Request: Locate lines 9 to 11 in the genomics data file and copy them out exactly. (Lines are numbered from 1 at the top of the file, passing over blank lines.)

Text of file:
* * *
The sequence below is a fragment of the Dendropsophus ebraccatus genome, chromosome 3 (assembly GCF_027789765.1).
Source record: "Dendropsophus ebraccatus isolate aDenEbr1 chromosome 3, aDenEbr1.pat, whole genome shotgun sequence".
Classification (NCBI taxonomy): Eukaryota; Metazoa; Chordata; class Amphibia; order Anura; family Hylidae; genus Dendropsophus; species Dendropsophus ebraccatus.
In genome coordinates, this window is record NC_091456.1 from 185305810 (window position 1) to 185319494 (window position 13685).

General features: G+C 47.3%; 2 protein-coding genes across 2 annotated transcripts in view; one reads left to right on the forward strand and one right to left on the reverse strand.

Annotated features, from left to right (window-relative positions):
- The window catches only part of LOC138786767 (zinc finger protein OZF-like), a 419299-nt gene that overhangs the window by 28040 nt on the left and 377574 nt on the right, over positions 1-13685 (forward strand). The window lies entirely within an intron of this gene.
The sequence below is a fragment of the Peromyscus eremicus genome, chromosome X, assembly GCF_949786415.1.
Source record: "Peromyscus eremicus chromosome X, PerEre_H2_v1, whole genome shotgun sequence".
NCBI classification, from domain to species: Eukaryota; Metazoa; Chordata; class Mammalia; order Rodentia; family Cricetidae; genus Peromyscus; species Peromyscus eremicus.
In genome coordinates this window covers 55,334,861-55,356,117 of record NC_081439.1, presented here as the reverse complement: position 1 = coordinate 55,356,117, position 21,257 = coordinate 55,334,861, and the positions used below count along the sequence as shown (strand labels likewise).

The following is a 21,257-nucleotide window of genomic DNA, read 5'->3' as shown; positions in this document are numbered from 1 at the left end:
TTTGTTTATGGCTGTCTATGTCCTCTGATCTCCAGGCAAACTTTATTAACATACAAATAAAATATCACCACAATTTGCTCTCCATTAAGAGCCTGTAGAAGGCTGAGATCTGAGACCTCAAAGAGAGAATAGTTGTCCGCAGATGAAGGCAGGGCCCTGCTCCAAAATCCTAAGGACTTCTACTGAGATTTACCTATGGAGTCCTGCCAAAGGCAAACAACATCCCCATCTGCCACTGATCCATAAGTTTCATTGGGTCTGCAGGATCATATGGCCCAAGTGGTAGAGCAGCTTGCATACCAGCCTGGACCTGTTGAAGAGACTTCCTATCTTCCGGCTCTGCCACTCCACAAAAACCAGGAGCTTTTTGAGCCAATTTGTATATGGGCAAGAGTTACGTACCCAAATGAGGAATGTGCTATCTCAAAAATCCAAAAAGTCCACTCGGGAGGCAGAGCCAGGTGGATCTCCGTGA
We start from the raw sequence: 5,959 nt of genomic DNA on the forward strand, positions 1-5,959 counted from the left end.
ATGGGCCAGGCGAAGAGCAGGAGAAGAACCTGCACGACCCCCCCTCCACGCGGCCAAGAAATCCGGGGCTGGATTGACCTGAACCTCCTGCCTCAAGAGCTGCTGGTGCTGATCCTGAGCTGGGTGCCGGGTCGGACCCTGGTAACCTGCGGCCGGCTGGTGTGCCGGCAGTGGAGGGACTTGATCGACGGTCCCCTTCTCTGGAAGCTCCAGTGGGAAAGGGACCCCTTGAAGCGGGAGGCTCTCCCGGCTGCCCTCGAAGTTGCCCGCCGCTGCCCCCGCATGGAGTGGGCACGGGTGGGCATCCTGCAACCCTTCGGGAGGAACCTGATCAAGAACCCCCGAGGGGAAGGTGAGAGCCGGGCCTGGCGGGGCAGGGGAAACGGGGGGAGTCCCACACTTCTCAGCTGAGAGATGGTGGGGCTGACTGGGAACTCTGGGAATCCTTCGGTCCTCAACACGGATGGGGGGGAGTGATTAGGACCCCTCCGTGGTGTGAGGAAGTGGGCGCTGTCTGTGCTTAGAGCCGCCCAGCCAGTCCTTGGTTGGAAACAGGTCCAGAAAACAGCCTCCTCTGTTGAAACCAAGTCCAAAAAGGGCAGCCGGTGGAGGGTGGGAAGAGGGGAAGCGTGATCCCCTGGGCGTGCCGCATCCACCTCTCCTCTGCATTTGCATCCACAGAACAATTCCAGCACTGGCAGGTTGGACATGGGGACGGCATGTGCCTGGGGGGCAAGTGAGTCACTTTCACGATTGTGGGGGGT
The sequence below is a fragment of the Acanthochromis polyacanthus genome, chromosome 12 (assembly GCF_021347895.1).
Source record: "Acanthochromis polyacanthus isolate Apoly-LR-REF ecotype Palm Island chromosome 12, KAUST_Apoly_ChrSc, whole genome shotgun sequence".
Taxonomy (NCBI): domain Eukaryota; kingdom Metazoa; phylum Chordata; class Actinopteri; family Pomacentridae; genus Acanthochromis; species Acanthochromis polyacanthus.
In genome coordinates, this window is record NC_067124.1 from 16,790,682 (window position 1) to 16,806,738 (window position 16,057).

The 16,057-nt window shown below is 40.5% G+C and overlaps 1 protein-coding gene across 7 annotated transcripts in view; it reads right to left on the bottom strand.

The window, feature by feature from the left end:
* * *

Source record: "Peromyscus eremicus chromosome X, PerEre_H2_v1, whole genome shotgun sequence".
NCBI classification, from domain to species: Eukaryota; Metazoa; Chordata; class Mammalia; order Rodentia; family Cricetidae; genus Peromyscus; species Peromyscus eremicus.
In genome coordinates this window covers 55,334,861-55,356,117 of record NC_081439.1, presented here as the reverse complement: position 1 = coordinate 55,356,117, position 21,257 = coordinate 55,334,861, and the positions used below count along the sequence as shown (strand labels likewise).